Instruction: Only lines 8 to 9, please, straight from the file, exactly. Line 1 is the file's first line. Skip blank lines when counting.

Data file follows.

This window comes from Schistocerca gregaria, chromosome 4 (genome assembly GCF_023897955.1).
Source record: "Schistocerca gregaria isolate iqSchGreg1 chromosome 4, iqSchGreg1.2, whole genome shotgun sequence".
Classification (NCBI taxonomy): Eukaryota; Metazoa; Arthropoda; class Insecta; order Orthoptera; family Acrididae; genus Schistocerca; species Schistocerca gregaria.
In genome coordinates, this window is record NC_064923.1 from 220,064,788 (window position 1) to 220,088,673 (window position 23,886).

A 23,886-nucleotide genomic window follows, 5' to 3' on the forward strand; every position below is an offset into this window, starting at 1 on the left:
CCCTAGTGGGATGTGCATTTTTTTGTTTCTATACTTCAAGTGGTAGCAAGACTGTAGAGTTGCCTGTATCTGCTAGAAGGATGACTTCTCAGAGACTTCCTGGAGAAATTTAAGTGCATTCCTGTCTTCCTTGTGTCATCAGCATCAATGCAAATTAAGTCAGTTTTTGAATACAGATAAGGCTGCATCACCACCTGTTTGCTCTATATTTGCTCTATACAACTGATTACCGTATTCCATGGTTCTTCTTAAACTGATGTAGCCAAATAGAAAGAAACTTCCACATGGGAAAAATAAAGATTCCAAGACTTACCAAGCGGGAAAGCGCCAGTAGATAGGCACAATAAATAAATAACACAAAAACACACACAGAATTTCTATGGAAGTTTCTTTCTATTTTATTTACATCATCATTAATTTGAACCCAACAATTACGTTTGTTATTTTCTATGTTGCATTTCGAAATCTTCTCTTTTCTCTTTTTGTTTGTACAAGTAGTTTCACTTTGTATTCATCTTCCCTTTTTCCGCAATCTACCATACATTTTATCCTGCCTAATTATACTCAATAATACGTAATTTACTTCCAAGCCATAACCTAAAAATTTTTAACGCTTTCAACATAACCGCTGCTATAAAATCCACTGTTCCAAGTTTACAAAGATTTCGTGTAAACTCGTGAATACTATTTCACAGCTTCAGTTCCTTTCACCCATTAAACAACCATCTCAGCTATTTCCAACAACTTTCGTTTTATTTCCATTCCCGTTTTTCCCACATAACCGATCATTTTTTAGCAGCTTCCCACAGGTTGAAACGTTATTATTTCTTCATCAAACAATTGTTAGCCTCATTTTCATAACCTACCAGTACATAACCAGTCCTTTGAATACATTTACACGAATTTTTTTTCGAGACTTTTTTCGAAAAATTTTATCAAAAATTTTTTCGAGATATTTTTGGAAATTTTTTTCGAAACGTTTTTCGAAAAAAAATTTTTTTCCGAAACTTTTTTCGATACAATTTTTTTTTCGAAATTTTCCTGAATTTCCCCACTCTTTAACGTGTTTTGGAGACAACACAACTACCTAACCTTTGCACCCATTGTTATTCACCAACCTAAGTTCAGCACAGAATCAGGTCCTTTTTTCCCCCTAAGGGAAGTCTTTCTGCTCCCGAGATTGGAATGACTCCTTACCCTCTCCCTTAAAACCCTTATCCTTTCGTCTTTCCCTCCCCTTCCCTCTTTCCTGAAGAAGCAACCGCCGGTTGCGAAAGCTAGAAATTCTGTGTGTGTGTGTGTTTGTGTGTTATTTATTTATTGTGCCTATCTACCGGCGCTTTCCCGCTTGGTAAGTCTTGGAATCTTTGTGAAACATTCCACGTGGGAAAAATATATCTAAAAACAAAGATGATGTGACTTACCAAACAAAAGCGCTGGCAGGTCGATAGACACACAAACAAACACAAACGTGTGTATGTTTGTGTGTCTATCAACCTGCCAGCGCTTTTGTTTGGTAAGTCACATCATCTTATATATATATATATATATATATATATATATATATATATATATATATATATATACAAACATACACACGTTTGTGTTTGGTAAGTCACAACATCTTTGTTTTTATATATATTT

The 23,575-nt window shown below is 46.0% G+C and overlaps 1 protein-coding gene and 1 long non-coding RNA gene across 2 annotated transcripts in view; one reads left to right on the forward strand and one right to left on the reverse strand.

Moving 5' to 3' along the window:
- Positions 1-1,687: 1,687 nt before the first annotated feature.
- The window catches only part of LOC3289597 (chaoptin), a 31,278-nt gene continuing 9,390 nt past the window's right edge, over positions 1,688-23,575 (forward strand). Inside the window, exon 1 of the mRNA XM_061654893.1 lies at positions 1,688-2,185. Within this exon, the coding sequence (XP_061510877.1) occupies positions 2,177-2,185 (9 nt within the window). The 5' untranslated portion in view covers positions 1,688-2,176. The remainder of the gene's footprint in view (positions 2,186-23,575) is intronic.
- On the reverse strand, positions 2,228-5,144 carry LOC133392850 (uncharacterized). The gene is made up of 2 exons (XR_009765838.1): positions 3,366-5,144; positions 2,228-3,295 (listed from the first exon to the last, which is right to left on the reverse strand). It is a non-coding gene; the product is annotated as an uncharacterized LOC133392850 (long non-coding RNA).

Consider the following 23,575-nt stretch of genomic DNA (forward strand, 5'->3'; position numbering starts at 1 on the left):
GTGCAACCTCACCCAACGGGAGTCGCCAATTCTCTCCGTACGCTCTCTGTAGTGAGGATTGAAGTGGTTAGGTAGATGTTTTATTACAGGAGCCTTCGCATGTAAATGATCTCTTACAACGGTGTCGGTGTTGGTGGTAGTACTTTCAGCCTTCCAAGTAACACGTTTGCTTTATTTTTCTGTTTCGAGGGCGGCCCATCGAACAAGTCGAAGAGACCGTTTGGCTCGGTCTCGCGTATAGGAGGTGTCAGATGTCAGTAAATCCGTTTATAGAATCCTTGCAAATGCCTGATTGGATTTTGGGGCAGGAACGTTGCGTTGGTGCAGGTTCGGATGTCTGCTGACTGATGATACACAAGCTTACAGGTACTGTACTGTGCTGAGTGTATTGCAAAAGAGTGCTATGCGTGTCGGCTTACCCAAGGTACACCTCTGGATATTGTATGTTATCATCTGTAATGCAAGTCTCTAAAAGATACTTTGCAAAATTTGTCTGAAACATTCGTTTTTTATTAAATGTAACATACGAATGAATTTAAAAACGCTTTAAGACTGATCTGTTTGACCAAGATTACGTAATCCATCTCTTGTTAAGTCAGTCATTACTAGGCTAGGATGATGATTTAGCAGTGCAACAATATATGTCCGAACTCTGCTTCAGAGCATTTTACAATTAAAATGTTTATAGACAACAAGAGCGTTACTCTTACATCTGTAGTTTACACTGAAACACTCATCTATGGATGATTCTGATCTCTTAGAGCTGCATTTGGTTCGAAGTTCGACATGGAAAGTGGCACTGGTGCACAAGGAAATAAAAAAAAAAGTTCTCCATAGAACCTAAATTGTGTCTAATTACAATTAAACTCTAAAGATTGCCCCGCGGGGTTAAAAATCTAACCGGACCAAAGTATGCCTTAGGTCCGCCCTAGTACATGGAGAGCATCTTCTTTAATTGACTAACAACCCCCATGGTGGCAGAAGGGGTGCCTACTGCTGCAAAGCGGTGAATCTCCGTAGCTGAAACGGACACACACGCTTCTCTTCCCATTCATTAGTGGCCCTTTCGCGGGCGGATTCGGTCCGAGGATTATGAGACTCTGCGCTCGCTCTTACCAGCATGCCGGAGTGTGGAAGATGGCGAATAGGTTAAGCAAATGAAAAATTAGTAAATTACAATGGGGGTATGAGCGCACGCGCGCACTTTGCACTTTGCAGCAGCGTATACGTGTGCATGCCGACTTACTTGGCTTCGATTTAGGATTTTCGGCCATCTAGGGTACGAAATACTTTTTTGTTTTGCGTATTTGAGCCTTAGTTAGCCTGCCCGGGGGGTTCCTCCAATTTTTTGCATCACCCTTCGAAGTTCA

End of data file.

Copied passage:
Moving 5' to 3' along the window:
- Positions 1-1,687: 1,687 nt before the first annotated feature.